{
        public override void OnInvoke(MethodInterceptionArgs args)
        {
            for (int i = 0; i < args.Arguments.Count; i++)
            {
                FixString(args, i);
                FixStringsInObjects(args.Arguments[i]);
            }
            args.Proceed();
        }
 
        private static void FixString(MethodInterceptionArgs args, int i)
        {
            if (args.Arguments[i] is string &&
                args.Arguments[i] == null)
            {
                args.Arguments.SetArgument(i, string.Empty);
            }
        }
 
        private static void FixStringsInObjects(object obj)
        {
            if (obj == null)
            {
                return;
            }
 
            Type type = obj.GetType();
            PropertyInfo[] properties = (from p in type.GetProperties()
                                         where p.PropertyType == typeof(string) &&
                                               p.CanRead &&
                                               p.CanWrite &&
                                               p.GetValue(obj, null) == null
                                         select p).ToArray();
 
            foreach (PropertyInfo item in properties)
            {
                item.SetValue(obj, string.Empty, null);
            }
        }
 
        public override bool CompileTimeValidate(MethodBase method)
        {
            return !(method.Name.StartsWith("get_") || method.Name.StartsWith("set_"));
        }
    }
}

This Gist is available on GitHub.

The aspect will be applied automatically to all public methods of all controllers. Just install PostSharp via Nuget (the free Starter Editions of v2 or the v3-alpha will both work fine) and paste the given file into your solution. Problem solved!

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3 Comments on "[Gist] ASP.NET MVC bind String property as string.Empty instead of null"

  1. 1. Johannes Hoppe (@JohannesHoppe)
    28/01/2013 at 00:43

    http://t.co/ytJZr40v – model bind String property as string.Empty instead of null #aspnetmvc #postsharp #gist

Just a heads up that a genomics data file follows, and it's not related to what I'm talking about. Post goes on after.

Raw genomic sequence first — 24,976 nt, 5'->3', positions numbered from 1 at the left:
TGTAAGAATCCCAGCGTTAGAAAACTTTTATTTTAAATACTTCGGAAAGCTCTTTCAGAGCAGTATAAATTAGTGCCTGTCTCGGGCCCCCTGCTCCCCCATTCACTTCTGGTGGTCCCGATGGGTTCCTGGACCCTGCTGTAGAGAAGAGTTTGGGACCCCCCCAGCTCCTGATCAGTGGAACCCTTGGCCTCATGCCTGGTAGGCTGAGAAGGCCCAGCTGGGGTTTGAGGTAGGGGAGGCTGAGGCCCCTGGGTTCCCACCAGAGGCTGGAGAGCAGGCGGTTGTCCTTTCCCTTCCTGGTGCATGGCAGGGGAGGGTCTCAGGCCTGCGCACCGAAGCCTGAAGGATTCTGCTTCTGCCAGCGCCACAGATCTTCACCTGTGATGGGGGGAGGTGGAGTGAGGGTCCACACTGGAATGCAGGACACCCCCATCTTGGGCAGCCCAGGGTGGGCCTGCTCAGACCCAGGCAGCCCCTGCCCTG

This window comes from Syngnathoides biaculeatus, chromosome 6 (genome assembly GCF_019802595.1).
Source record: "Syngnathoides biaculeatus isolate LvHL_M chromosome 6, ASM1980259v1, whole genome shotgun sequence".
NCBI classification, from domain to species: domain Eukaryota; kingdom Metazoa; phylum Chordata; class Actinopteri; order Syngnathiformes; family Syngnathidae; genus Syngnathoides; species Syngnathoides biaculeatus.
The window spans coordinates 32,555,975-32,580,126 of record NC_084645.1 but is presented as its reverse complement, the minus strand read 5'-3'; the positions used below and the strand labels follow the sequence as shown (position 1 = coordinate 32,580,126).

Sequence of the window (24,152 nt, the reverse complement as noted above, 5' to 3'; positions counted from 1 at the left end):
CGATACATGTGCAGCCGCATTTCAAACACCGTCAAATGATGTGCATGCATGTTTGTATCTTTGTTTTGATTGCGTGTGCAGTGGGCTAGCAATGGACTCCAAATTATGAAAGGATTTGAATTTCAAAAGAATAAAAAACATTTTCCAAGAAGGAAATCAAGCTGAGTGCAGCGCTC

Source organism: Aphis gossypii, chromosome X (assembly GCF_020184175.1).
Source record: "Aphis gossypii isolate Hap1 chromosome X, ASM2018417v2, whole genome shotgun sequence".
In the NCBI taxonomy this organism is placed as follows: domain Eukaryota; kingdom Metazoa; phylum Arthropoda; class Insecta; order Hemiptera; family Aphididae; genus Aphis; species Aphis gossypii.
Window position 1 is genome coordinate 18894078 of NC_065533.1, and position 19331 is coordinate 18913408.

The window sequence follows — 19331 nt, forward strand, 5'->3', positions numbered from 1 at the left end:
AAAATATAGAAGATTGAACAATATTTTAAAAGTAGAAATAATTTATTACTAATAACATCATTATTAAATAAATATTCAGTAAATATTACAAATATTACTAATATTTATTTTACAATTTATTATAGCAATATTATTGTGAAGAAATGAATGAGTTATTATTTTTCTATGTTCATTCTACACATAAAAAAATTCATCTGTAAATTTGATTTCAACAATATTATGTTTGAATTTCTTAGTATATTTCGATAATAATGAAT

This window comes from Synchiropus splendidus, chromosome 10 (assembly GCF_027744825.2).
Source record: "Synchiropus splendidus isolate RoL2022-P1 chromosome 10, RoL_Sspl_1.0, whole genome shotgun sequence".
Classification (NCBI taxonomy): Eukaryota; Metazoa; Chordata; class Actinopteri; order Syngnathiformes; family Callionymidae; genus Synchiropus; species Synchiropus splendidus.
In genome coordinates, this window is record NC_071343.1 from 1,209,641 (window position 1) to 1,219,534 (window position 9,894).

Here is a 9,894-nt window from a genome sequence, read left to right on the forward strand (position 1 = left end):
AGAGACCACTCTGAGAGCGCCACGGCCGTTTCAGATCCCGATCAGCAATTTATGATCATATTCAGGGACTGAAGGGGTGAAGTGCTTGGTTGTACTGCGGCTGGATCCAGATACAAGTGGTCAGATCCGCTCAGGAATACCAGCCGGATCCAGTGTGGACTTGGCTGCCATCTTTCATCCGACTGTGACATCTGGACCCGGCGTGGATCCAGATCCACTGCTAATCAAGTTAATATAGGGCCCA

2. 2. Lelala
    14/12/2013 at 13:01

    Why not using the annotattions?

    >> [DisplayFormat(ConvertEmptyStringToNull = false)]

    This is what the thing was invented for, or am i wrong?

    Regards

    • 3. Johannes Hoppe
      16/12/2013 at 17:30

      You are right. And you might want to take a closer look at the article, I discussed ConvertEmptyStringToNull and the reason not to use it. Maybe the postsharp aspect is a bit overdesigned. I spotted this on StackOverlow:

      
      public class CustomModelMetadataProvider : DataAnnotationsModelMetadataProvider
      {
          protected override ModelMetadata CreateMetadata(IEnumerable attributes, System.Type containerType, System.Func modelAccessor, System.Type modelType, string propertyName)
          {
              var modelMetadata = base.CreateMetadata(attributes, containerType, modelAccessor, modelType, propertyName);
              if (string.IsNullOrEmpty(propertyName)) return modelMetadata;
      
              if (modelType == typeof(String))
                      modelMetadata.ConvertEmptyStringToNull = false;
      
          }
      }
      

      See: http://stackoverflow.com/questions/7459560/set-default-for-displayformatattribute-convertemptystringtonull-to-false-across